- To estimate the prevalence of gestational hypertension and pre-eclampsia among pregnant women with subclinical hypothyroidism and estimate the mitochondrial function. A minimum of 100 pregnant women without any thyroid disease or diabetes will be included.
Early spontaneous abortion is defined as abortion before 12 weeks of gestation. Obstetrics complications are defined as pre-eclampsia (proteinuria, oedema, hypertension), pregnancy-induced hypertension, placental insufficience (IUGR) and abruption, preterm delivery and stillbirth. Those complications will be analyzed from the data of the obstetric journals.
Measurement of oxygen consumption:
Respiratory gas analysis and volume measurements were performed with a canopy connected by a triple V (flow⁄gas sensor) to an Oxycon apparatus (Jaeger Oxycon Champion, Breda, the Netherlands). The equipment was calibrated before each test to compensate for ambient conditions such as air pressure, temperature and humidity. Basal VO2 was measured after at least 6 hours fasting. Before the test the individual resting pulse was established and the participants rested for about 30 min in a chair. The test room was quiet and the lighting was subdued. The subjects were given sufficient time to become familiarized with the equipment and the procedures and the test was initiated when the resting pulse was achieved. Oxygen consumption was measured when the uptake per minute remained constant. Measurements were performed for repeated periods of 30 seconds for 20 minutes. The method for recording oxygen uptake had a within-day variation of 0.8 % and a day-to-day variation of 5.8 %.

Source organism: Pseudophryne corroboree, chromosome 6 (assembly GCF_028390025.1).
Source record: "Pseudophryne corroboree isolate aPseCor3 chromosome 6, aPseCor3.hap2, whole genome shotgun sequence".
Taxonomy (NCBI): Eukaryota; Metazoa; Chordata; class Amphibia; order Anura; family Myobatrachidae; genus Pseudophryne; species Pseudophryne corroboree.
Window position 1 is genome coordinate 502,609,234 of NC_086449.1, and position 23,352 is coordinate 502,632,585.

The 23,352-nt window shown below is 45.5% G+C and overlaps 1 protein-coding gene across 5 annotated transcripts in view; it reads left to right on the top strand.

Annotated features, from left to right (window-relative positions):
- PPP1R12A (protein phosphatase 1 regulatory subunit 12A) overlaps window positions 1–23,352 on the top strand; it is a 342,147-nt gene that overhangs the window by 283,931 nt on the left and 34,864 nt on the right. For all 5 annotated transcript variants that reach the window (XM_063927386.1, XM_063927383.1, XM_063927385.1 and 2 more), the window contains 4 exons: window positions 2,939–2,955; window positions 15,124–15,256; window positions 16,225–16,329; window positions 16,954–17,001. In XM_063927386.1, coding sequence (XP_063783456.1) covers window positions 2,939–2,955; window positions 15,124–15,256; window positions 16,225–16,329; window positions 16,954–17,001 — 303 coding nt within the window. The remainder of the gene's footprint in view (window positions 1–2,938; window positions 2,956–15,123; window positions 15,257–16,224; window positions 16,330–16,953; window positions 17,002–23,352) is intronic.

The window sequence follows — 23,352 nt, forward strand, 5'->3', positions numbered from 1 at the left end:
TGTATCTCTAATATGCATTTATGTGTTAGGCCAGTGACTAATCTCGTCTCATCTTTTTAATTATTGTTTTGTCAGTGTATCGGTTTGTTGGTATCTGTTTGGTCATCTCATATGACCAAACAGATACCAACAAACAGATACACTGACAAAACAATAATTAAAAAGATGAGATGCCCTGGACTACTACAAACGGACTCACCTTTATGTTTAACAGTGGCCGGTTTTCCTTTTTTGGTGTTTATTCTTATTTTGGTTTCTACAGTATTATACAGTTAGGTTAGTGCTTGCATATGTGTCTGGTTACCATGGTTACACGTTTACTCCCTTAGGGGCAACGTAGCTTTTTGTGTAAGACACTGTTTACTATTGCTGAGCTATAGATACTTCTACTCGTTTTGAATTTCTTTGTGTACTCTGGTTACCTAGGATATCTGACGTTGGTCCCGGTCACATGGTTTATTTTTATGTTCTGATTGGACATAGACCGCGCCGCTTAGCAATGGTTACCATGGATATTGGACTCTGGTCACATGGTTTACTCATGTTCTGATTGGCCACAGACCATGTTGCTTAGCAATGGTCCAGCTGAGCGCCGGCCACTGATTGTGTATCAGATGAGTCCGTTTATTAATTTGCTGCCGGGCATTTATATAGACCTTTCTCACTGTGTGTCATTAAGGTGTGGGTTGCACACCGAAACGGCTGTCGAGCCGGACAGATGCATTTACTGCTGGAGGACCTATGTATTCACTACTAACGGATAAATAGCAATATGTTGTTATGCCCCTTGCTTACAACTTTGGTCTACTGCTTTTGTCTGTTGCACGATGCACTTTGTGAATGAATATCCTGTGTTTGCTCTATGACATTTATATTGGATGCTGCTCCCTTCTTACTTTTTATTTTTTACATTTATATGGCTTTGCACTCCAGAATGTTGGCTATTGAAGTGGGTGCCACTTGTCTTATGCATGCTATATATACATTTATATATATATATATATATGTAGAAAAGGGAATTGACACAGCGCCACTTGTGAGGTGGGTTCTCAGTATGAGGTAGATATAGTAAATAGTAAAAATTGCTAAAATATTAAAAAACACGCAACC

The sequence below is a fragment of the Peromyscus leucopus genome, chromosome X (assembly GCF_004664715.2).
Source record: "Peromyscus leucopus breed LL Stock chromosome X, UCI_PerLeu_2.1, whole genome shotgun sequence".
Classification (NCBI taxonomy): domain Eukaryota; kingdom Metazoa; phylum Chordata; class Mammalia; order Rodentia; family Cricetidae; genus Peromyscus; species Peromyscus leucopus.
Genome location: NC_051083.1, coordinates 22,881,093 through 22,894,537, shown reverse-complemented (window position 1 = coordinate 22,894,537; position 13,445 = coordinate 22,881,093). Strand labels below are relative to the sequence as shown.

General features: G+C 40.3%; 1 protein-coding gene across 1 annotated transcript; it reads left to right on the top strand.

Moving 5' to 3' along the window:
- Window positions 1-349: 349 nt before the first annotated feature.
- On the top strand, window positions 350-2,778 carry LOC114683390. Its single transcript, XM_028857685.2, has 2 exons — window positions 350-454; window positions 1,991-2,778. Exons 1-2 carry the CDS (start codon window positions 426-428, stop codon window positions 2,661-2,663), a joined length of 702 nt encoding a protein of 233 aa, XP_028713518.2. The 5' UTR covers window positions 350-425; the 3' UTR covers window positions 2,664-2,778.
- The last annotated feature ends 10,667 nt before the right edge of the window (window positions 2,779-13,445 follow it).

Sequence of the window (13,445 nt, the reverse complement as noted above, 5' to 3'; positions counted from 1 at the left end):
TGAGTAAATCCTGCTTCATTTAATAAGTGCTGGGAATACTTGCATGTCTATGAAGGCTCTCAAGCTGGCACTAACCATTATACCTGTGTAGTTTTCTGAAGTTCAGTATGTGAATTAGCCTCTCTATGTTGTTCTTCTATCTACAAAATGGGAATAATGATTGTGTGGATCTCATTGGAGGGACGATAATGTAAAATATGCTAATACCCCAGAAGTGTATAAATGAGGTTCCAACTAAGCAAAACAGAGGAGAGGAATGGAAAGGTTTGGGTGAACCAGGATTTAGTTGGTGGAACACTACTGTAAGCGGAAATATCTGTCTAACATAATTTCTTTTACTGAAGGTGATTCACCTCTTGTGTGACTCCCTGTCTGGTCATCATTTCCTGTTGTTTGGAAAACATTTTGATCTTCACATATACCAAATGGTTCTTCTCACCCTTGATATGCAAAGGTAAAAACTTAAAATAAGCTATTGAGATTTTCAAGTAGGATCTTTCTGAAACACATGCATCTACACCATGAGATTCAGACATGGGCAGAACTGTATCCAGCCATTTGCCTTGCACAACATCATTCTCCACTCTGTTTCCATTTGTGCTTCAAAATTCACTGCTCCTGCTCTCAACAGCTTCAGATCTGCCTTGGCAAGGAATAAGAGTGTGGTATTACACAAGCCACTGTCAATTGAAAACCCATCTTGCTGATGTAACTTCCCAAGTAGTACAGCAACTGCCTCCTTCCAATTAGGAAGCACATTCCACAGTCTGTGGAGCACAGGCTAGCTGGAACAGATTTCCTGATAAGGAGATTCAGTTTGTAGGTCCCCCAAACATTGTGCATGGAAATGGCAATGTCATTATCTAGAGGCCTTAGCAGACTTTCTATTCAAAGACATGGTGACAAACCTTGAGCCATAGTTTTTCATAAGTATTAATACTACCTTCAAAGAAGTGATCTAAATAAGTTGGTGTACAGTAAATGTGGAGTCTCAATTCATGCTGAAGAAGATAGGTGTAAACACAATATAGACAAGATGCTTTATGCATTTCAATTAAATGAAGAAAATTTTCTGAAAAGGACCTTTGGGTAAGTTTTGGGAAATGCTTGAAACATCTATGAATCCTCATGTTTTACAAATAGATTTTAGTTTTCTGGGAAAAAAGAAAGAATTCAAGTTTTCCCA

Measurement of mitochondrial mass (MM) and mitochondrial membrane potential (MMP) by flow cytometry:
Venous blood was drawn from the patient in EDTA Vacutainer tubes. From each patient 2 samples of 100 µl of blood were processed. One unstained control tube and one stained were analyzed.
The samples to be stained were added 1 µl Pacific Blue Mouse Anti-Human anti-CD14 (BD Biosciences, Denmark) and mixed. The tubes were incubated for 30 minutes at room temperature protected from direct light and subsequently washed.
The stained cells were resuspended in 890 µl PBS and added 10 µl 1 µM MTG (MitoTracker Green FM, Invitrogen A/S, Denmark) and 100 µl 1 µM TMRM (Tetramethylrhodamine methyl ester, Invitrogen A/S, Denmark). All stock solutions were dissolved in DMSO (dimethyl sulfoxide) and working solutions were diluted in PBS. After mixing samples were incubated for 30 minutes at room temperature in the dark.
Please refer to this study by its ClinicalTrials.gov identifier: NCT01335802
|Contact: Anne-Dorthe Feldthusen, MD||+45 5651 email@example.com|
|Contact: Jan Kvetny, MD DMSc||+45 5651 firstname.lastname@example.org|
|Naestved, Denmark, 4700|
|Contact: Anne-Dorthe Feldthusen, MD email@example.com|
|Principal Investigator:||Jan Kvetny, MD, DMSc||Department of Internal Medicine & Faculty of Health Sciences, University of Copenhagen|